Dr. Shoshan adds that “in neurosurgical procedures, damage to the brain’s visual tracts must also be avoided; these are tracts which relay information between the eyes and the cerebral cortex. Also to be avoided is damage to another tract linked to the brain’s language center.”

Brain surgery on the rise

In Israel, as in the world at large, the number of brain-related operations performed by neurosurgery specialists has risen significantly in recent years. Health Ministry data indicate that between 2005 and 2010 the number of neurosurgical procedures in Israel rose by 7 percent. During this period, 2,777 operations were performed, 455 of them on patients under the age of 18. Also, in 2010, 200 ventriculostomy procedures − in which a hole is made in a cerebral ventricle for drainage − were carried out. This represents a 13 percent increase in such procedures compared to 2005.

Additional new technologies have been deployed in recent years to heighten the precision level of surgeons and mitigate the risks of such procedures. These innovations are modifications of ultrasound or MRI technologies that have been utilized in neurosurgery for some time.

One such innovation is intraoperative neurophysiological monitoring, which Shoshan calls a “mini-revolution” in neurosurgery. This technology helps surgeons identify, in the course of a procedure, regions in the brain that are responsible for movement, sense functions and language ability.

“In an anatomical sense, everyone’s brain is built more or less the same way. But under certain circumstances, such as with the growth of a tumor, we identify structural change in the brain. Sophisticated intraoperative monitoring equipment helps the surgeon determine how close he is to sensitive areas in the brain, and assess the extent to which the removal of a tumor is liable to impair motor functions after the procedure,” explains Shoshan.

Another innovation is the use of a fluorescent material called 5-aminolevulinic acid (5-ALA), which helps neurosurgeons detect a tumor not fully visible under regular microscopic light imaging. The aminolevulinic acid material attaches itself to the tumor cells and alters their chemical basis, making them fluorescent.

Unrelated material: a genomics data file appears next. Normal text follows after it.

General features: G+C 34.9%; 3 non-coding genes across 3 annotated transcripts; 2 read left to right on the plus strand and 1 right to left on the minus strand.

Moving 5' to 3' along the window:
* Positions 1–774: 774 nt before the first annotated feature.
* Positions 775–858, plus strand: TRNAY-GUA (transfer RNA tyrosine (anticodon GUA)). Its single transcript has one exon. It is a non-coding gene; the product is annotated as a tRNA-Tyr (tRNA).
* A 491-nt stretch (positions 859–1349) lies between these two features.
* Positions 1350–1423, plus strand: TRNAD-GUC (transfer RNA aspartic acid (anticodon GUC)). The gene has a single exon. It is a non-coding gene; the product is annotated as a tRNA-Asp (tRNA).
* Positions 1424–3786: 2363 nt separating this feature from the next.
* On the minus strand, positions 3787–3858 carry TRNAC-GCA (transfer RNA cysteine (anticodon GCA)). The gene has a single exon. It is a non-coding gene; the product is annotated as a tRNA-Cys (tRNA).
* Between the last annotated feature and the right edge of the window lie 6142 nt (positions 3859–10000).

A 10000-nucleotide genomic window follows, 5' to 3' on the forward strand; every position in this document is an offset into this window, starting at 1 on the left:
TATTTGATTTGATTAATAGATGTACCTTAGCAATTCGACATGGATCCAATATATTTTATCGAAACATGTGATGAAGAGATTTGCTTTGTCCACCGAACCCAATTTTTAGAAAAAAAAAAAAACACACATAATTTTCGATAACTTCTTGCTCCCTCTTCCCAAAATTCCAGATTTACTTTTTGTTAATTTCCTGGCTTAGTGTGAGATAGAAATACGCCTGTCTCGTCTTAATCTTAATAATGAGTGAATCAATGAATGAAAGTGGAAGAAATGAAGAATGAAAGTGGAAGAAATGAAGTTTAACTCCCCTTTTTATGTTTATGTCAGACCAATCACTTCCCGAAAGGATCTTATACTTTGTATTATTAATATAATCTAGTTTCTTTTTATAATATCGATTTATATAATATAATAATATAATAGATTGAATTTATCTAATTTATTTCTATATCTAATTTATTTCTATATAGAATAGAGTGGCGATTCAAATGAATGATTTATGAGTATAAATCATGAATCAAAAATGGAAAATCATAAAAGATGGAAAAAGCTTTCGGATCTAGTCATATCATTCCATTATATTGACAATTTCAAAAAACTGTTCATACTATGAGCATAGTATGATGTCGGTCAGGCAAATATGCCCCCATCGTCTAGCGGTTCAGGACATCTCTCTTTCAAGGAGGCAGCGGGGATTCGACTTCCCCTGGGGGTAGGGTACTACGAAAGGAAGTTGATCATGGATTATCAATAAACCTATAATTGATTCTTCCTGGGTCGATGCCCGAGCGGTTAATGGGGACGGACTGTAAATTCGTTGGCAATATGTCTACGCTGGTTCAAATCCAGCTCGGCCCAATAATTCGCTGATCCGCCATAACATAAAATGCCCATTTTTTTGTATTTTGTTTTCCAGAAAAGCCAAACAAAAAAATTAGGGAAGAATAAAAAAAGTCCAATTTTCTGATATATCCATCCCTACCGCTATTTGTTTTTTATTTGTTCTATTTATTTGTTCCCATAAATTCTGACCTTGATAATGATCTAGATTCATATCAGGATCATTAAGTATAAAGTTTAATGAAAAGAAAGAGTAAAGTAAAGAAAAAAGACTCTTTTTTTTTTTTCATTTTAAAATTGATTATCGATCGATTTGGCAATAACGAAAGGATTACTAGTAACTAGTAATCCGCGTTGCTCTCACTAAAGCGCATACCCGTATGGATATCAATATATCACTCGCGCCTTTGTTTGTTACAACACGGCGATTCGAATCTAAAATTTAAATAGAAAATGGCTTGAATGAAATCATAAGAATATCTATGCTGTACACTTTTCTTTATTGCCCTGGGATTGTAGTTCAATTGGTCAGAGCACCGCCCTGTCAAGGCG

“Fluorescent microscopic lighting facilitates identification of a tumor’s characteristics with a high level of reliability, and promotes more precise tumor removal, lessening the risk that the tumor will reappear later in life,” says Shoshan. This innovation has been introduced in a number of neurosurgery wards at several hospitals in Israel over the past few years.

Increasing the level of precision in neurosurgery is vital, says Shoshan. “In contrast to other parts of the body, you don’t have leeway with the brain. There is an ongoing need to strike the right balance between the medical necessity of removing a growth in as wide and total a fashion as possible, and the imperative of preserving a patient’s motor and neurological functions after the operation. The new technologies assist surgeons as they work to strike such a balance,” he says.

Though robotics technologies are advancing in neurosurgery, a scenario wherein  a robot part replaces the human hand of a surgeon remains in the realm of science fiction. “I don’t believe that it will be possible to replace the human hand so quickly,” says Shoshan. “Today, the hand remains the safest and surest way of operating on something as sensitive in the human body as the brain.”